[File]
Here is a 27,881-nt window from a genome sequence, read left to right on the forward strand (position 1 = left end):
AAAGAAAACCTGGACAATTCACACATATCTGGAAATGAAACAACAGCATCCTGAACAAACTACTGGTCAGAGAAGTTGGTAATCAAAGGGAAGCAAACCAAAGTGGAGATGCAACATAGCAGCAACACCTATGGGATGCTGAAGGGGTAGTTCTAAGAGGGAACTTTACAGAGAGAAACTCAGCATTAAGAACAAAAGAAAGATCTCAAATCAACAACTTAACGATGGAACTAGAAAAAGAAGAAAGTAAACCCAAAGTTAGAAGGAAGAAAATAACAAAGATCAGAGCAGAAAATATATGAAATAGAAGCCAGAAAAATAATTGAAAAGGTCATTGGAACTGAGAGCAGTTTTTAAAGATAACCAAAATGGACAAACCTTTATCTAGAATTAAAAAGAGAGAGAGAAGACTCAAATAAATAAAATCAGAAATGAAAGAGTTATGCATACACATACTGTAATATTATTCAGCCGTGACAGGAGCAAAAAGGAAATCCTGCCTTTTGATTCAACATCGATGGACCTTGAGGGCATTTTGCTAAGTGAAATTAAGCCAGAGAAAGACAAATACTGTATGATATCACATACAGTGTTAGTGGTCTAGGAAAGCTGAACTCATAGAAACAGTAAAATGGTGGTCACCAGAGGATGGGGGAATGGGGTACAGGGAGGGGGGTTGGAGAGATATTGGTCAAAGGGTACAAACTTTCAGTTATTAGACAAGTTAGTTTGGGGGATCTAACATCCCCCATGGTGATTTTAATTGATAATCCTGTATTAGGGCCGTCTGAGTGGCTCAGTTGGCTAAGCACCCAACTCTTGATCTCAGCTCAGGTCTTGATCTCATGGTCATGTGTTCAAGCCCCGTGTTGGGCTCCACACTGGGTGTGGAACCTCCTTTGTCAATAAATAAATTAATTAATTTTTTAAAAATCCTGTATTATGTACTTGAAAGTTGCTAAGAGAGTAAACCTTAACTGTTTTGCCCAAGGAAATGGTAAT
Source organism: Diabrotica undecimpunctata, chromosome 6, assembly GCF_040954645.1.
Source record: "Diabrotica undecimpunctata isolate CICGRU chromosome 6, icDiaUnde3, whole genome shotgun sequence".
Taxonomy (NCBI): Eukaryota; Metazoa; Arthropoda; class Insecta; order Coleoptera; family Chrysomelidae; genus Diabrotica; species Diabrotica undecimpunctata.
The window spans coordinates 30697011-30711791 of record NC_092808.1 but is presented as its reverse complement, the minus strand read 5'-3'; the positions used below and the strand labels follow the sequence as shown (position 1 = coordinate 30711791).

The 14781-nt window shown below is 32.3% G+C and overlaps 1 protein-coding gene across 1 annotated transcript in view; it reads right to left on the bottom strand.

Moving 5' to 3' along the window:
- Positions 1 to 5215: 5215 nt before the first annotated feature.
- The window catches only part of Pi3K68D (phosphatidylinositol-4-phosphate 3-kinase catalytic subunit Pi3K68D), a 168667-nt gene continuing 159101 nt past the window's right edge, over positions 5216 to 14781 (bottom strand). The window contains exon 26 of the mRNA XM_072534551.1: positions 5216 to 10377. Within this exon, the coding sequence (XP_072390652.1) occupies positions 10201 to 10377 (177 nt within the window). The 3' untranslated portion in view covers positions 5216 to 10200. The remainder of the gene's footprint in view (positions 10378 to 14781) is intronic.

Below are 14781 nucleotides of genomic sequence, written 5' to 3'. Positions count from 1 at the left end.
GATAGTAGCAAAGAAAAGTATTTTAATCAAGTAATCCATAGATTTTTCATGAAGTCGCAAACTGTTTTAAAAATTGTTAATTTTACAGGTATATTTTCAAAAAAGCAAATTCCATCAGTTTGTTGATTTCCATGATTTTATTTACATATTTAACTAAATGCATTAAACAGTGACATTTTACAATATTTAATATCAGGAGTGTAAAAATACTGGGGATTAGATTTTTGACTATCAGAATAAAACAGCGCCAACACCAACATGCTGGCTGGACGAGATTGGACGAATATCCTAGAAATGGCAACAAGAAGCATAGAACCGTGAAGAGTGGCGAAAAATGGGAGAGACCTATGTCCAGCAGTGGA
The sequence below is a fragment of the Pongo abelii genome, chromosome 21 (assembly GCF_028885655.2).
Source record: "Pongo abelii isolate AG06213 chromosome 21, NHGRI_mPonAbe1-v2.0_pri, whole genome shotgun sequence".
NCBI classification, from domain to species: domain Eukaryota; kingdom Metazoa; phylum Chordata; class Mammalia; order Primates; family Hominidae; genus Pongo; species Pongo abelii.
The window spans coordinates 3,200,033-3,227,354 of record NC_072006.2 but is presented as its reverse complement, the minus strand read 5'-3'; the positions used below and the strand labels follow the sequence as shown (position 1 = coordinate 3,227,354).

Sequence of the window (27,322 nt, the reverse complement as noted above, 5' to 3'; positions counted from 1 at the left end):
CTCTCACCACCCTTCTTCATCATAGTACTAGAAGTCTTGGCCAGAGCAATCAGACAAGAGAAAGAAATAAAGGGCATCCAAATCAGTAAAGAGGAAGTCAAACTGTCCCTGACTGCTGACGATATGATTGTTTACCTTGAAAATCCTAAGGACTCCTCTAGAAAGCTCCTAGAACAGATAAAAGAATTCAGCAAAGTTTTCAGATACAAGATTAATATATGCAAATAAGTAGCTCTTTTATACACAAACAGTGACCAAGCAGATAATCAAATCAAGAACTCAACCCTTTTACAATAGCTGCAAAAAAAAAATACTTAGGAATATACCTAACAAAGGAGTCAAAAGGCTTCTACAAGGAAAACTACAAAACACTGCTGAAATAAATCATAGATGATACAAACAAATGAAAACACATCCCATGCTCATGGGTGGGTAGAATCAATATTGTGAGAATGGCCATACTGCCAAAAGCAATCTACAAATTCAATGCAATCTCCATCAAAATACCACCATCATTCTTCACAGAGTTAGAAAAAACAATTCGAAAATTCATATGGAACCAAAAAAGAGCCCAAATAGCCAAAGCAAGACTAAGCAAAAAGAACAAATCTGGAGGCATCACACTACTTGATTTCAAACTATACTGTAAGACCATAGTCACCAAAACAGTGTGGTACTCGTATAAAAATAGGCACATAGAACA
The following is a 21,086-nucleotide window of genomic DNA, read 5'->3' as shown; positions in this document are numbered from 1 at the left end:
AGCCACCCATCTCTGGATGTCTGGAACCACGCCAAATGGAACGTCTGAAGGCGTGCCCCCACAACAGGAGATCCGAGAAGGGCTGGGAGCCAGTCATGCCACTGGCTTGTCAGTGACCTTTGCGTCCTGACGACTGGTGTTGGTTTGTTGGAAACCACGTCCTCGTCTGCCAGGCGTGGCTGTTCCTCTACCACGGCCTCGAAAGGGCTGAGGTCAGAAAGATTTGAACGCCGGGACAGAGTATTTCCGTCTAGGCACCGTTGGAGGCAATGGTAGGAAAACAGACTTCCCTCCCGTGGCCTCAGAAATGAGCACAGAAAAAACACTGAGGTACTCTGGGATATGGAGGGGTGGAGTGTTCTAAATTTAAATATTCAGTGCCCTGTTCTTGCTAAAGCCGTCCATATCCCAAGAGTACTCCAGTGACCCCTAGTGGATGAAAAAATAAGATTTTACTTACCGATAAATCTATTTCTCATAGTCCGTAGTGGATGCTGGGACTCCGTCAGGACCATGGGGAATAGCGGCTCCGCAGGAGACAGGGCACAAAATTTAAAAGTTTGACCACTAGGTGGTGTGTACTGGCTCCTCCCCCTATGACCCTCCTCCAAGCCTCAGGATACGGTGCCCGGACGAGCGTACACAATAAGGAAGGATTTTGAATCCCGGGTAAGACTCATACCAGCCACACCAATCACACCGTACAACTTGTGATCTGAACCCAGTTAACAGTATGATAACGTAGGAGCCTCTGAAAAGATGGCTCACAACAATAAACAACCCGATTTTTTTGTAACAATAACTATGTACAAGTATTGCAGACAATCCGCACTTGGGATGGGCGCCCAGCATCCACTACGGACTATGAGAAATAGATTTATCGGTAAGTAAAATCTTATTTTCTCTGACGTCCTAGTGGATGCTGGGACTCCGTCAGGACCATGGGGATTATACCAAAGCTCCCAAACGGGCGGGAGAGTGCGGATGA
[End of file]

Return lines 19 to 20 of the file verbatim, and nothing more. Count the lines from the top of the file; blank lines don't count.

The following is a 21,086-nucleotide window of genomic DNA, read 5'->3' as shown; positions in this document are numbered from 1 at the left end:
AGCCACCCATCTCTGGATGTCTGGAACCACGCCAAATGGAACGTCTGAAGGCGTGCCCCCACAACAGGAGATCCGAGAAGGGCTGGGAGCCAGTCATGCCACTGGCTTGTCAGTGACCTTTGCGTCCTGACGACTGGTGTTGGTTTGTTGGAAACCACGTCCTCGTCTGCCAGGCGTGGCTGTTCCTCTACCACGGCCTCGAAAGGGCTGAGGTCAGAAAGATTTGAACGCCGGGACAGAGTATTTCCGTCTAGGCACCGTTGGAGGCAATGGTAGGAAAACAGACTTCCCTCCCGTGGCCTCAGAAATGAGCACAGAAAAAACACTGAGGTACTCTGGGATATGGAGGGGTGGAGTGTTCTAAATTTAAATATTCAGTGCCCTGTTCTTGCTAAAGCCGTCCATATCCCAAGAGTACTCCAGTGACCCCTAGTGGATGAAAAAATAAGATTTTACTTACCGATAAATCTATTTCTCATAGTCCGTAGTGGATGCTGGGACTCCGTCAGGACCATGGGGAATAGCGGCTCCGCAGGAGACAGGGCACAAAATTTAAAAGTTTGACCACTAGGTGGTGTGTACTGGCTCCTCCCCCTATGACCCTCCTCCAAGCCTCAGGATACGGTGCCCGGACGAGCGTACACAATAAGGAAGGATTTTGAATCCCGGGTAAGACTCATACCAGCCACACCAATCACACCGTACAACTTGTGATCTGAACCCAGTTAACAGTATGATAACGTAGGAGCCTCTGAAAAGATGGCTCACAACAATAAACAACCCGATTTTTTTGTAACAATAACTATGTACAAGTATTGCAGACAATCCGCACTTGGGATGGGCGCCCAGCATCCACTACGGACTATGAGAAATAGATTTATCGGTAAGTAAAATCTTATTTTCTCTGACGTCCTAGTGGATGCTGGGACTCCGTCAGGACCATGGGGATTATACCAAAGCTCCCAAACGGGCGGGAGAGTGCGGATGA